Institutions short on space for applicants
The record 81.3% matric pass rate has presented institutions of higher learning with a dilemma as more pupils got bachelor passes.
However, universities have limited space to accommodate all of them. Basic Education Minister Angie Motshega said 186 058 matrics achieved a bachelor’s pass and 144 762 got a diploma pass.
A further 78 984 received a higher certificate pass.
A survey by Sunday World of some of the country’s apex universities shows that a bachelor pass does not guarantee one a spot in university.
Wits University received 68 752 applications for first-year studies but can only admit 4 900 students. Its medical school attracted 14 000 but can only accommodate 220 students.
The University of KwaZulu-Natal received 106 270 applications but has 9 043 spaces available for first-time applicants in undergraduate academic programmes.
The University of Cape Town, which is ranked the best in the country, attracted 73 000 undergraduate applications to study in 2020 but can only enrol 4 200 first-year students.
The University of Pretoria received about 37 000 first-year applications but has space for 9 000 students.
South Africa is home to more than 20 universities and 50 technical vocational education and training colleges that collectively have more than 264 campuses.
There has also been a spike in private colleges providing students with more options to attain post-matric qualifications.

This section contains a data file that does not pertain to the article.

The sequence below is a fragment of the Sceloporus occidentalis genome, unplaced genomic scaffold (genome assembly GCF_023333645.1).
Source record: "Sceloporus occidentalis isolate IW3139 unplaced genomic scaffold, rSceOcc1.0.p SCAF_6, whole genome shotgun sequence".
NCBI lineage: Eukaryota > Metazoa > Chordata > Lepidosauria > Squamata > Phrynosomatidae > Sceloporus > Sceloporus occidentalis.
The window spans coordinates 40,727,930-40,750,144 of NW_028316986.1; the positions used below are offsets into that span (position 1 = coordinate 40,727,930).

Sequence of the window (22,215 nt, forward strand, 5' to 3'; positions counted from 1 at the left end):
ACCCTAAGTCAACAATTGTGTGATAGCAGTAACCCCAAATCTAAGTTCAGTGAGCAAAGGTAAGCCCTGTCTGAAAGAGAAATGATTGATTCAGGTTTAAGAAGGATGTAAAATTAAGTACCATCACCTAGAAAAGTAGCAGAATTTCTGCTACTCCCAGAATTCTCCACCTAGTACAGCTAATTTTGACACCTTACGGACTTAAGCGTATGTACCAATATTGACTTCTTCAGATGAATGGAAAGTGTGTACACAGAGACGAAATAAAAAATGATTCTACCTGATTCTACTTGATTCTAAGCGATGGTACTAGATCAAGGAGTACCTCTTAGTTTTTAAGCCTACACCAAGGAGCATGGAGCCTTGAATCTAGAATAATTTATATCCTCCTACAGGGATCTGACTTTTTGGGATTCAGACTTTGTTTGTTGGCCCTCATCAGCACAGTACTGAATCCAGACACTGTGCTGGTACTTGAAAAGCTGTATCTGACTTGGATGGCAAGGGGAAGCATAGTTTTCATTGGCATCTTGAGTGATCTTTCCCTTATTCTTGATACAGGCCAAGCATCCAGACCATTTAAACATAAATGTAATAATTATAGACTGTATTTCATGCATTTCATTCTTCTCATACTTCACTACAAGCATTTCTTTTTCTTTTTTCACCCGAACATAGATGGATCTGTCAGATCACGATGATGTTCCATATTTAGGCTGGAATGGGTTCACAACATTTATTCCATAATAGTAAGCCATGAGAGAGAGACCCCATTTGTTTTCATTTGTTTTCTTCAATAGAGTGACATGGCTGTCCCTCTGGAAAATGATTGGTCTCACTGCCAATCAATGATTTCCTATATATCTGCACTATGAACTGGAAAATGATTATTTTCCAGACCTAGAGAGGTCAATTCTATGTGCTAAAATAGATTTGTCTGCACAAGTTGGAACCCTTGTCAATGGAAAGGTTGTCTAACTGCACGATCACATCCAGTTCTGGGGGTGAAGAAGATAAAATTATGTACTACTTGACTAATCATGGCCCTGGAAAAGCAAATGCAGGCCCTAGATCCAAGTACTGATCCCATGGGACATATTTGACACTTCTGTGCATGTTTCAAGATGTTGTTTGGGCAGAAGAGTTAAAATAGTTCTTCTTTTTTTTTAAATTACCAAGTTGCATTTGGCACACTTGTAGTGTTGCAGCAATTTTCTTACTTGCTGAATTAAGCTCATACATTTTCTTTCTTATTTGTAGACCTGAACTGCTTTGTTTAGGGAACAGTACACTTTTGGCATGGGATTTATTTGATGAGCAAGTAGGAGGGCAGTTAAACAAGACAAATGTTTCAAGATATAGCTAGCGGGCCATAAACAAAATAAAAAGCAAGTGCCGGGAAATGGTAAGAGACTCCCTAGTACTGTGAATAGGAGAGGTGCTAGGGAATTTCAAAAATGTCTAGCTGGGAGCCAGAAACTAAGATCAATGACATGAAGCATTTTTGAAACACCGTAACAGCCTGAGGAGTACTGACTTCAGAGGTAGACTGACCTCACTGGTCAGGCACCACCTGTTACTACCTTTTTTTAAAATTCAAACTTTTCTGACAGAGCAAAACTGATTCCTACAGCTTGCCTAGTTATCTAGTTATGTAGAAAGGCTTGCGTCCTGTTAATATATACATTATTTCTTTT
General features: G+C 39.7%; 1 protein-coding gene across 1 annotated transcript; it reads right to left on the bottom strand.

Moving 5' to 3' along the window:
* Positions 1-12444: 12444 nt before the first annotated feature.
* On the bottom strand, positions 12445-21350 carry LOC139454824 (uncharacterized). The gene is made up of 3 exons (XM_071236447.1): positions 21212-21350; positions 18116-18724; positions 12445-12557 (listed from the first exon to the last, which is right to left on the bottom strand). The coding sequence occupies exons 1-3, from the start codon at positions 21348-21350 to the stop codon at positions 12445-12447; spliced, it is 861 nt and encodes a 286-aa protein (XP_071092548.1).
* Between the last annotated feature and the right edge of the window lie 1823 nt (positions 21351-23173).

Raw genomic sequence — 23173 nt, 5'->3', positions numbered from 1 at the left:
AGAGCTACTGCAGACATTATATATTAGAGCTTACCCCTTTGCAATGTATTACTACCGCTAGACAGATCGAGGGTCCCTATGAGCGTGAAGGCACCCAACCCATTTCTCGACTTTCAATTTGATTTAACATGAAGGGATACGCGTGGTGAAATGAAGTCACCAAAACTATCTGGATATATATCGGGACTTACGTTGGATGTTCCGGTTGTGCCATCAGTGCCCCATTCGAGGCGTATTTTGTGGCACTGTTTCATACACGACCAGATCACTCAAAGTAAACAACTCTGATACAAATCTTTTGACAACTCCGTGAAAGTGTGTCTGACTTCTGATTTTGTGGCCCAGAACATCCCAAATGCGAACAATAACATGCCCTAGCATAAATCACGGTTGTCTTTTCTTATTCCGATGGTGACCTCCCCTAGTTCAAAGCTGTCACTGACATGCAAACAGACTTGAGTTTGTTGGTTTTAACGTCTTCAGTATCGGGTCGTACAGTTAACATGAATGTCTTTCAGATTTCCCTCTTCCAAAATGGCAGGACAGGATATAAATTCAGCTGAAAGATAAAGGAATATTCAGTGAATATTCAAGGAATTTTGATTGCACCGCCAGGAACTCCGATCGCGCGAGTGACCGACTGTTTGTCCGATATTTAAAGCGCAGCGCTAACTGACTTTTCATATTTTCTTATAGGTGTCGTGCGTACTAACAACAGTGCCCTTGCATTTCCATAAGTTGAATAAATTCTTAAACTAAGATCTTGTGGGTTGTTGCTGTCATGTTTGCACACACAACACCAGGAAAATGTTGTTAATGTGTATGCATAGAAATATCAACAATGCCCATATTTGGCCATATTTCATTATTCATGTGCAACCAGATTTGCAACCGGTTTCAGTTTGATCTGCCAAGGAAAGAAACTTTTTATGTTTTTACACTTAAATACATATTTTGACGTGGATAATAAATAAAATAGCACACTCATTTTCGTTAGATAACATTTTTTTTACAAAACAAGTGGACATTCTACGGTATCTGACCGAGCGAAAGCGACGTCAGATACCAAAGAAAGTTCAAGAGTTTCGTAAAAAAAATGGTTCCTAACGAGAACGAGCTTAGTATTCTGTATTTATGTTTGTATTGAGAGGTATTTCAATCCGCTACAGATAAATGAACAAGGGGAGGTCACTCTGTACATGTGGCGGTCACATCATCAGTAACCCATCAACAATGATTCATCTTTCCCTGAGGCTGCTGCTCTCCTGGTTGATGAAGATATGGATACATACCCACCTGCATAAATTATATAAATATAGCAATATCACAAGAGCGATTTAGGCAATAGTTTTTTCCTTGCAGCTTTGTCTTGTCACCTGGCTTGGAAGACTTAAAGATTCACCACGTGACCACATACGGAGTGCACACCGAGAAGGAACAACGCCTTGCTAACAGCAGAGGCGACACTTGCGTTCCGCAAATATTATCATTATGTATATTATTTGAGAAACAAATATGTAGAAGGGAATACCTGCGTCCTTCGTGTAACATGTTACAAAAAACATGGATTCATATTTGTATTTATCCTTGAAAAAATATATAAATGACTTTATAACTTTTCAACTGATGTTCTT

Minister of Higher Education, Science and Technology Blade Nzimande this week warned desperate students against illegal or “fly-by-night” colleges, saying these colleges are not registered as institutions of learning with the correct sector education and training authorities,
the department, or other relevant bodies.
He said: “These institutions lure and mislead students into believing that these colleges offer qualifications that are recognised by the South African Qualifications Authority.
“These illegal colleges offer compromised qualifications which are not recognised for employment purposes or for further studying.”
Nzimande advised students to check the registration status of such private colleges with the department through its toll-free number 0800-872-222.
Tips on verifying colleges’ status:
• Before enrolling with a private higher education institution, ask for evidence that the institution and its programmes are registered. This evidence is the certificate of registration and the registration number issued by the department.
• Before registering, make sure that the institution offers learning programmes and qualifications at the level at which you
want to qualify.
• Any claims by an institution that it is offering internationally recognised higher education programmes, while not registered to operate in South Africa, are misleading.
By Kabelo Khumalo